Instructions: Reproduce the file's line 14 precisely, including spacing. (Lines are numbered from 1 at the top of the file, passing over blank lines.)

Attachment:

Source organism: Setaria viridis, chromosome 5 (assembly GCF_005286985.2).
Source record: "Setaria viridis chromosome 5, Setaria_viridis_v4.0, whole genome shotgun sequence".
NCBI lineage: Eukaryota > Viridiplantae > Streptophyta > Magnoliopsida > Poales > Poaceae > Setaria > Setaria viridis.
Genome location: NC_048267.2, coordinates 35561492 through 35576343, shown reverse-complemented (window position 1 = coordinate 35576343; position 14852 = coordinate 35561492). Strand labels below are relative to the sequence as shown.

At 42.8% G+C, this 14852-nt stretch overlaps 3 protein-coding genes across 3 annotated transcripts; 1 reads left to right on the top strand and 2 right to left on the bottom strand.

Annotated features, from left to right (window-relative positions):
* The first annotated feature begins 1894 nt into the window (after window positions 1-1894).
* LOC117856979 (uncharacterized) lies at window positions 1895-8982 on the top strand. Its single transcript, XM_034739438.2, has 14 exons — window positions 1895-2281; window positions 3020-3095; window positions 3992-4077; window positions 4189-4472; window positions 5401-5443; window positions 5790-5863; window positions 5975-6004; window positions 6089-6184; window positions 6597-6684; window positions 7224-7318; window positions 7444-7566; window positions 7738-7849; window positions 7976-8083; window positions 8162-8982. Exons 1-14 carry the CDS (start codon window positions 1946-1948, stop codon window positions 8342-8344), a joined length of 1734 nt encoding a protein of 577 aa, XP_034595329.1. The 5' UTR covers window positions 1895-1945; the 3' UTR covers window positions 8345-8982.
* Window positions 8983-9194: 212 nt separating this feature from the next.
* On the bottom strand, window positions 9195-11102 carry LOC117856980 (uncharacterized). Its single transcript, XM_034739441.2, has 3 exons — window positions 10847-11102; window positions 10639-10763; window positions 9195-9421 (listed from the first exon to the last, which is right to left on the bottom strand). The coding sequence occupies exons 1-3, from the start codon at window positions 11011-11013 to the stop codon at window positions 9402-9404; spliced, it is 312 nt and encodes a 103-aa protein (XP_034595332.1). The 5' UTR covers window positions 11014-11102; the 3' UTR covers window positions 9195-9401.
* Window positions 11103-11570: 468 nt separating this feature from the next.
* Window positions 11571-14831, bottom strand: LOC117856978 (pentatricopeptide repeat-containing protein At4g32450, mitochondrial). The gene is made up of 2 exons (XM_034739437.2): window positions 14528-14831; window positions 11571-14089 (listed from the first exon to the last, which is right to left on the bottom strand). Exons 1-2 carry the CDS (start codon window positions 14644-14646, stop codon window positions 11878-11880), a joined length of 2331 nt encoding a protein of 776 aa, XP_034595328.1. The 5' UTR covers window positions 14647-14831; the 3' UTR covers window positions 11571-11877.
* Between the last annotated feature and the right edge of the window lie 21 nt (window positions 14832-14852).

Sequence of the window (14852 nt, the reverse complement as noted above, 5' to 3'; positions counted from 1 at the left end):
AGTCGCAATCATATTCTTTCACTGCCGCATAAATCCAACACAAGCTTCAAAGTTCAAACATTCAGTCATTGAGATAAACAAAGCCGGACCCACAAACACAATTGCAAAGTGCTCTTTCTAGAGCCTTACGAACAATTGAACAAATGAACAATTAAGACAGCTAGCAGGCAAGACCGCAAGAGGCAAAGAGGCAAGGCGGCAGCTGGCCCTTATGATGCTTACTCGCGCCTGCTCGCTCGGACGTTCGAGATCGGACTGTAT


Sequence of the window (14852 nt, the reverse complement as noted above, 5' to 3'; positions counted from 1 at the left end):